An organization with close ties to government employee unions is trumpeting pronouncements by a university “labor studies” department (that’s also closely aligned with unions), claiming the unionization of government employees has “no link” with state “deficits.”
Michigan’s largely unionized state, local and school employees, however, are granted fringe benefits exceeding what they would get in the private sector by $5.7 billion every year. The figure may start to fall now that Michigan Gov. Rick Snyder has signed legislation capping local government and public school employee health insurance benefits at $15,000, which represents a haircut for many, but is still 46 percent more than what the average employer in Michigan pays.
On retirement benefits also, Michigan’s unionized government employees also take more than their private sector counterparts. The benefits offered under the school pension system — the largest government pension system in the state — cost three to five times more than private-sector averages.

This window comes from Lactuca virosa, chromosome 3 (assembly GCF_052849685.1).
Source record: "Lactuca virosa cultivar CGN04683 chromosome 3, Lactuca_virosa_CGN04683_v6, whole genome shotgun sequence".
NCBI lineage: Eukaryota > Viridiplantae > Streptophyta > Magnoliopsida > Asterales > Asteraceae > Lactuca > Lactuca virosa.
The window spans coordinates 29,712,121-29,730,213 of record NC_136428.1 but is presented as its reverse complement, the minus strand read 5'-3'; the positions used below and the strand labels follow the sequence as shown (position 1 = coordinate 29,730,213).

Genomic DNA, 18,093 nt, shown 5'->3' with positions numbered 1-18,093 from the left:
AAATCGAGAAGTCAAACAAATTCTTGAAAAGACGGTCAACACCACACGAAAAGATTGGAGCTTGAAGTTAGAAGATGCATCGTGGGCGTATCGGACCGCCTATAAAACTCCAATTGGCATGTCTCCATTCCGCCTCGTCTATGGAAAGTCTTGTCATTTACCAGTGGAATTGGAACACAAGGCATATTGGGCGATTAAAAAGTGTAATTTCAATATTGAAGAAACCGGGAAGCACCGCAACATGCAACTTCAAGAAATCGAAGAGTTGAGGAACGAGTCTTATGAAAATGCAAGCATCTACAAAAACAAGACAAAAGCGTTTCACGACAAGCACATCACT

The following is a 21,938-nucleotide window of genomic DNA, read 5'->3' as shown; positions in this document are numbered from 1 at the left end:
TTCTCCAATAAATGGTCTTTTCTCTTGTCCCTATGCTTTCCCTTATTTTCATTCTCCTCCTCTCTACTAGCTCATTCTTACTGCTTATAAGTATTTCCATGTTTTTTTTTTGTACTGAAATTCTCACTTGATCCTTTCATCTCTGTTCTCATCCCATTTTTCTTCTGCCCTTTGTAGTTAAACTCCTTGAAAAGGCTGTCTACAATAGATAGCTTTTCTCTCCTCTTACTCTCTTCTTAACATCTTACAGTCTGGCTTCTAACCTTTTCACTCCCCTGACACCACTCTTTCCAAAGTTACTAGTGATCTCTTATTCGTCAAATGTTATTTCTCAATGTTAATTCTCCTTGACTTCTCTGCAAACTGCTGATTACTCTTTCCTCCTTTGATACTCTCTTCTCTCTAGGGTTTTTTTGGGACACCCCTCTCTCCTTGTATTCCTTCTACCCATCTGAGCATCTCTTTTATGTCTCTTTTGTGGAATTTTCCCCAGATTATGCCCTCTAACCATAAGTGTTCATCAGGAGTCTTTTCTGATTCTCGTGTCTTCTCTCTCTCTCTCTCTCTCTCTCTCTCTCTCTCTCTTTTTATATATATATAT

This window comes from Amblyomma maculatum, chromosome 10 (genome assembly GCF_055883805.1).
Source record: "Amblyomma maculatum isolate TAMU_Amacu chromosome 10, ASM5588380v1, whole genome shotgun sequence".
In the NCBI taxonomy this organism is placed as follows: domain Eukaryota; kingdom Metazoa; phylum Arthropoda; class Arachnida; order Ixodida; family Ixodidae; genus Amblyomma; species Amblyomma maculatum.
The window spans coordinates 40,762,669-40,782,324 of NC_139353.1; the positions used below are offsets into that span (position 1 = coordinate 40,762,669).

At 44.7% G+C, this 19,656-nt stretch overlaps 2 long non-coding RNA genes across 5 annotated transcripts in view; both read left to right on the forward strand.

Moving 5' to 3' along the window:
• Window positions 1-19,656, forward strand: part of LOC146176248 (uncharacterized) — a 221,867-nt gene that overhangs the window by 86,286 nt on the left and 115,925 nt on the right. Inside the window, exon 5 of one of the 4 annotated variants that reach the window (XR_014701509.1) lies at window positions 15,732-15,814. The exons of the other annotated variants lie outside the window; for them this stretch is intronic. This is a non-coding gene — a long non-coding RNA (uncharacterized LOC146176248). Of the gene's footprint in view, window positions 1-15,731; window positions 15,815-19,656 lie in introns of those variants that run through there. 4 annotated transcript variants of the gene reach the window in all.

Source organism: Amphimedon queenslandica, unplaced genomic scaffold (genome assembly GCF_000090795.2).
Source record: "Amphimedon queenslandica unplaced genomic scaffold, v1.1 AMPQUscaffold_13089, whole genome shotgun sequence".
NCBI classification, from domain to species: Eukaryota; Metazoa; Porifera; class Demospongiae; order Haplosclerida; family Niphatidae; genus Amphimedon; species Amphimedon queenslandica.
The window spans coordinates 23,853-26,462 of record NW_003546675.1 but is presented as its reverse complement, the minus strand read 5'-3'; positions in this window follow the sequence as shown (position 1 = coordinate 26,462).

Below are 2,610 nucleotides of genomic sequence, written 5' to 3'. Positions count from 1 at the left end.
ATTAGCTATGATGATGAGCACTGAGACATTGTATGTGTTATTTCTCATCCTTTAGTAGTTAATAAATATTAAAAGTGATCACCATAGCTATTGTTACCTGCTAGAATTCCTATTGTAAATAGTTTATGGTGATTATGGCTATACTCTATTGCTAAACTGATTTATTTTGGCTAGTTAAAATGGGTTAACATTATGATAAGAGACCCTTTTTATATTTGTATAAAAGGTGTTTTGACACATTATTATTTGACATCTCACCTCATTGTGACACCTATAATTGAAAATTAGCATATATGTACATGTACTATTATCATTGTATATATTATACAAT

So how could anyone possibly think that state and local government overspending has anything to do with unions?
Actually, some informal Mackinac Center research suggests more broadly that the level of government employee union penetration is closely related to state employment and economic growth. My colleagues James Hohman and Paul Kersey created an index that identifies 29 “strong public unionism” states (Michigan is one of them) based on government employee collective bargaining and binding arbitration laws, and right-to-work status.
Here’s how the “strong public unionism” states did economically between 2000 and 2010:
|Strong union||Weak union||Michigan|
|Personal Income Growth||40.5%||52.7%||17.1%|
|Real GDP growth||14.8%||20.3%||-7.1%|
More importantly, granting government employee unions the privilege of collective bargaining corrupts our democratic process, because the politicians representing “management” are chosen by a political process in which the unions exercise tremendous influence. In a hundred direct and indirect ways, this creates obstacles to desperately needed reforms, and incentives to overspend.
Claims by union allies of “no link” to overspending are just a desperate last stand in defense of unfair, unsustainable and unaffordable government and school employee benefit levels that far exceed what their neighbors in the private sector get.
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